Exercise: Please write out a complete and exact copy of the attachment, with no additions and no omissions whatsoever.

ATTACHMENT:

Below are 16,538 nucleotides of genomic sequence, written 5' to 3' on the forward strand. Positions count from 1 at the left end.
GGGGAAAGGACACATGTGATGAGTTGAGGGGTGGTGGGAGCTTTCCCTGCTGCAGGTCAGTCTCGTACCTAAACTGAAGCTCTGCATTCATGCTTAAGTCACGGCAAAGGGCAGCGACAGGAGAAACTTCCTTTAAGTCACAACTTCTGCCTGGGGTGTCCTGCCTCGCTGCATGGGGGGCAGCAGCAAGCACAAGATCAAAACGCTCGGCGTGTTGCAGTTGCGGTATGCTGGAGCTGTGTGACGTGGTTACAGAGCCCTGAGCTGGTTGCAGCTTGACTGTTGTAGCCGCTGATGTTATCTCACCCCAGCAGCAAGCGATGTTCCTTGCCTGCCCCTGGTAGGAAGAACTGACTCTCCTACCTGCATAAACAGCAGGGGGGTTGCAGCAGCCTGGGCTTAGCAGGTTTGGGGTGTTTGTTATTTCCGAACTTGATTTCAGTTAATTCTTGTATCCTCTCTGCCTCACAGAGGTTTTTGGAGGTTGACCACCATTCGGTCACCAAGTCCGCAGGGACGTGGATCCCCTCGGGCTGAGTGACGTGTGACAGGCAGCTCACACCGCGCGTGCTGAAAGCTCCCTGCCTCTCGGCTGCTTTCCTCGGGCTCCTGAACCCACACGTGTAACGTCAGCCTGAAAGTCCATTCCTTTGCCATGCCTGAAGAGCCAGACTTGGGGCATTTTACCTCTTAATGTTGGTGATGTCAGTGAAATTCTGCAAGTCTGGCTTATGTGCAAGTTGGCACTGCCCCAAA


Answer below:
Below are 16,538 nucleotides of genomic sequence, written 5' to 3' on the forward strand. Positions count from 1 at the left end.
GGGGAAAGGACACATGTGATGAGTTGAGGGGTGGTGGGAGCTTTCCCTGCTGCAGGTCAGTCTCGTACCTAAACTGAAGCTCTGCATTCATGCTTAAGTCACGGCAAAGGGCAGCGACAGGAGAAACTTCCTTTAAGTCACAACTTCTGCCTGGGGTGTCCTGCCTCGCTGCATGGGGGGCAGCAGCAAGCACAAGATCAAAACGCTCGGCGTGTTGCAGTTGCGGTATGCTGGAGCTGTGTGACGTGGTTACAGAGCCCTGAGCTGGTTGCAGCTTGACTGTTGTAGCCGCTGATGTTATCTCACCCCAGCAGCAAGCGATGTTCCTTGCCTGCCCCTGGTAGGAAGAACTGACTCTCCTACCTGCATAAACAGCAGGGGGGTTGCAGCAGCCTGGGCTTAGCAGGTTTGGGGTGTTTGTTATTTCCGAACTTGATTTCAGTTAATTCTTGTATCCTCTCTGCCTCACAGAGGTTTTTGGAGGTTGACCACCATTCGGTCACCAAGTCCGCAGGGACGTGGATCCCCTCGGGCTGAGTGACGTGTGACAGGCAGCTCACACCGCGCGTGCTGAAAGCTCCCTGCCTCTCGGCTGCTTTCCTCGGGCTCCTGAACCCACACGTGTAACGTCAGCCTGAAAGTCCATTCCTTTGCCATGCCTGAAGAGCCAGACTTGGGGCATTTTACCTCTTAATGTTGGTGATGTCAGTGAAATTCTGCAAGTCTGGCTTATGTGCAAGTTGGCACTGCCCCAAA